In 1792, Washington won unanimous reelection. Four years later, he decided to retire from public life, in part to establish the precedent that the presidency is not a life office. In his Farewell Address (mostly drafted by Hamilton and published in the newspapers rather than delivered orally; see the Appendix for excerpts from the speech), Washington defended his administration against criticism, warned against the party spirit, and advised his countrymen to steer clear of international power politics by avoiding “permanent alliances with any portion of the foreign world.”


George Washington’s departure unleashed fierce party competition over the choice of his successor. In this, the first contested presidential election, two tickets presented themselves: John Adams, with Thomas Pinckney of South Carolina for vice president, representing the Federalists, and Thomas Jefferson, with Aaron Burr of New York, for the Republicans. In a majority of the sixteen states (Vermont, Kentucky, and Tennessee had been added to the original thirteen during Washington’s presidency), the legislature still chose presidential electors. But in the six states where the people voted for electors directly, intense campaigning took place. Adams received seventy-one electoral votes to Jefferson’s sixty-eight. Because of factionalism among the Federalists, Pinckney received only fifty-nine votes, so Jefferson, the leader of the opposition party, became vice president. Voting fell almost entirely along sectional lines: Adams carried New England, New York, and New Jersey, while Jefferson swept the South, along with Pennsylvania.

In 1797, John Adams assumed leadership of a divided nation. Brilliant but austere, stubborn, and self-important, he was disliked even by those who honored his long career of service to the cause of independence. His presidency was beset by crises.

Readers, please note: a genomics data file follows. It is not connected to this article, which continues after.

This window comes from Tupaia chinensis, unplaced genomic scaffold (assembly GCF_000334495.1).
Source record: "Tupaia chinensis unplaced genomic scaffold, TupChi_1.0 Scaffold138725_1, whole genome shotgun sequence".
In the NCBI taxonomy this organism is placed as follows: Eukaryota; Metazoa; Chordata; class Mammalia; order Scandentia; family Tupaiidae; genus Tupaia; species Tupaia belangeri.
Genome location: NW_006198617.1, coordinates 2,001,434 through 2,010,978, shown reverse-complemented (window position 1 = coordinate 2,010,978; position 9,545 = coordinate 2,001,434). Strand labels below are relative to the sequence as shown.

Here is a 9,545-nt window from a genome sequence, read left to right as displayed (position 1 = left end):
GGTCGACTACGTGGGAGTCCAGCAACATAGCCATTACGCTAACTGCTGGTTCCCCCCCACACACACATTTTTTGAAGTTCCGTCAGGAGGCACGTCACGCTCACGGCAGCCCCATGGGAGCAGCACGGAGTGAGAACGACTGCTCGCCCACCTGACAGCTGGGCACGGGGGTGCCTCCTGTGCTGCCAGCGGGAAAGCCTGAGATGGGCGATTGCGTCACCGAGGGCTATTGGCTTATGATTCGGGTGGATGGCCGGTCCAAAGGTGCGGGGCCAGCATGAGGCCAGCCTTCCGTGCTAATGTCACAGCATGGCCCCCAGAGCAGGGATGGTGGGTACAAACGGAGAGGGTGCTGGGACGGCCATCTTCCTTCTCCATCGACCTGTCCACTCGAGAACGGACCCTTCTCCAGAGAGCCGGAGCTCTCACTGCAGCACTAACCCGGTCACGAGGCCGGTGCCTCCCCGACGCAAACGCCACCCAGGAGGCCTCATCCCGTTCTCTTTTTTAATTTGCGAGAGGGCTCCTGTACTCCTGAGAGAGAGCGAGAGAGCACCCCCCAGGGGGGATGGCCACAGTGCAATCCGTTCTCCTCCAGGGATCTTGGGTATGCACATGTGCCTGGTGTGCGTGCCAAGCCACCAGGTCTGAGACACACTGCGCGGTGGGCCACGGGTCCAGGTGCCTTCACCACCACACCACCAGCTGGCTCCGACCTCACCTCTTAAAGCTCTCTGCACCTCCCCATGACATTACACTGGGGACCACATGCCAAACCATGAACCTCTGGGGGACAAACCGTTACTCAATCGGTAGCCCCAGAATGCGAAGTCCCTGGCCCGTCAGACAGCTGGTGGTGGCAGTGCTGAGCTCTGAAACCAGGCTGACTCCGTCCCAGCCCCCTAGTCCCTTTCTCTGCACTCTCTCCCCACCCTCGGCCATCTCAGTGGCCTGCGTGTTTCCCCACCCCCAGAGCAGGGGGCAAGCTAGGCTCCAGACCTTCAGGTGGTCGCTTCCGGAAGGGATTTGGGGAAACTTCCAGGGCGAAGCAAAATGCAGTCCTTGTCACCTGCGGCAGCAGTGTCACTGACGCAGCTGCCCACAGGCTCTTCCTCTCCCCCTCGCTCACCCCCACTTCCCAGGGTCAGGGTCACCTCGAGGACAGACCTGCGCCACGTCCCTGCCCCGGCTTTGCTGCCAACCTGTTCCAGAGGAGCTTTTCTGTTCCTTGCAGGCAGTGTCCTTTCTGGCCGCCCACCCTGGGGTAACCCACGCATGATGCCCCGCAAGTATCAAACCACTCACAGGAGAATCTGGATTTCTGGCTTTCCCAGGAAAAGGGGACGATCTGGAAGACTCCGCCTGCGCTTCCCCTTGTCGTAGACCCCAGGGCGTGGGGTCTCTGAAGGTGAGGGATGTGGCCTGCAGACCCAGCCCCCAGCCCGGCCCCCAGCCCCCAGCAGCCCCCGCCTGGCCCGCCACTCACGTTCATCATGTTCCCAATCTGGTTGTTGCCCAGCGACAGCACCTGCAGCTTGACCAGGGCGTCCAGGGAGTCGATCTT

On the international front, the country was nearly dragged into the ongoing European war. As a neutral nation, the United States claimed the right to trade nonmilitary goods with both Britain and France, but both countries seized American ships with impunity. In 1797, American diplomats were sent to Paris to negotiate a treaty to replace the old alliance of 1778. French officials presented them with a demand for bribes before negotiations could proceed. When Adams made public the envoys’ dispatches, the French officials were designated by the last three letters of the alphabet. This “XYZ affair” poisoned America’s relations with its former ally. By 1798, the United States and France were engaged in a “quasi-war” at sea, with French ships seizing American vessels in the Caribbean and a newly enlarged American navy harassing the French. In effect, the United States had become a military ally of Great Britain. Despite pressure from Hamilton, who desired a declaration of war, Adams in 1800 negotiated peace with France.

Adams was less cautious in domestic affairs. Unrest continued in many rural areas. In 1799, farmers in southeastern Pennsylvania obstructed the assessment of a tax on land and houses that Congress had imposed to help fund an expanded army and navy. A crowd led by John Fries, a local militia leader and auctioneer, released arrested men from prison. No shots were fired in what came to be called Fries’s Rebellion, but Adams dispatched units of the federal army to the area. The army arrested Fries for treason and proceeded to terrorize his supporters, tear down liberty poles, and whip Republican newspaper editors. Adams pardoned Fries in 1800, but the area, which had supported his election in 1796, never again voted Federalist.

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